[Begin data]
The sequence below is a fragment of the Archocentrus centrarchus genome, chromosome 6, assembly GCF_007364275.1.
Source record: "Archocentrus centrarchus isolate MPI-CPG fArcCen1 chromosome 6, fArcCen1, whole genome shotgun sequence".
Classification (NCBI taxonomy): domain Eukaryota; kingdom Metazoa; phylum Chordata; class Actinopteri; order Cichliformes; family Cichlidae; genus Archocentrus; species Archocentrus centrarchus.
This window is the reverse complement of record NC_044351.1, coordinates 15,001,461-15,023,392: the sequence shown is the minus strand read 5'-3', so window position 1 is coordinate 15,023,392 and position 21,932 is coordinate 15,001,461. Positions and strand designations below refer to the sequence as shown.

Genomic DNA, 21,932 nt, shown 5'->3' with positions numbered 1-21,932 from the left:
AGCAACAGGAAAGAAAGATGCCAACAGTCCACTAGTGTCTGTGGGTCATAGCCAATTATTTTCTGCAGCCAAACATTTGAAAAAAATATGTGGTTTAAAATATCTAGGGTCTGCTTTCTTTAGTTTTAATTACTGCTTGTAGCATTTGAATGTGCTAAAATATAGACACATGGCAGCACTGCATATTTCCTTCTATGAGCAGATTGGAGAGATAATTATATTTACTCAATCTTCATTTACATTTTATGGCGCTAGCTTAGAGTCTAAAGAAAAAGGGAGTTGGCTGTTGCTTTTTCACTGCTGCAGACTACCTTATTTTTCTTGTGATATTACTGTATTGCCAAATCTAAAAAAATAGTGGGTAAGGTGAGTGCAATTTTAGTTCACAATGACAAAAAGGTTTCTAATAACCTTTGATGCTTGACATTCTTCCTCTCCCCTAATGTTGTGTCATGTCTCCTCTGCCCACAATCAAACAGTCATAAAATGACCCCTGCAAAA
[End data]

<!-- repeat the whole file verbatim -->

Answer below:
The sequence below is a fragment of the Archocentrus centrarchus genome, chromosome 6, assembly GCF_007364275.1.
Source record: "Archocentrus centrarchus isolate MPI-CPG fArcCen1 chromosome 6, fArcCen1, whole genome shotgun sequence".
Classification (NCBI taxonomy): domain Eukaryota; kingdom Metazoa; phylum Chordata; class Actinopteri; order Cichliformes; family Cichlidae; genus Archocentrus; species Archocentrus centrarchus.
This window is the reverse complement of record NC_044351.1, coordinates 15,001,461-15,023,392: the sequence shown is the minus strand read 5'-3', so window position 1 is coordinate 15,023,392 and position 21,932 is coordinate 15,001,461. Positions and strand designations below refer to the sequence as shown.

Genomic DNA, 21,932 nt, shown 5'->3' with positions numbered 1-21,932 from the left:
AGCAACAGGAAAGAAAGATGCCAACAGTCCACTAGTGTCTGTGGGTCATAGCCAATTATTTTCTGCAGCCAAACATTTGAAAAAAATATGTGGTTTAAAATATCTAGGGTCTGCTTTCTTTAGTTTTAATTACTGCTTGTAGCATTTGAATGTGCTAAAATATAGACACATGGCAGCACTGCATATTTCCTTCTATGAGCAGATTGGAGAGATAATTATATTTACTCAATCTTCATTTACATTTTATGGCGCTAGCTTAGAGTCTAAAGAAAAAGGGAGTTGGCTGTTGCTTTTTCACTGCTGCAGACTACCTTATTTTTCTTGTGATATTACTGTATTGCCAAATCTAAAAAAATAGTGGGTAAGGTGAGTGCAATTTTAGTTCACAATGACAAAAAGGTTTCTAATAACCTTTGATGCTTGACATTCTTCCTCTCCCCTAATGTTGTGTCATGTCTCCTCTGCCCACAATCAAACAGTCATAAAATGACCCCTGCAAAA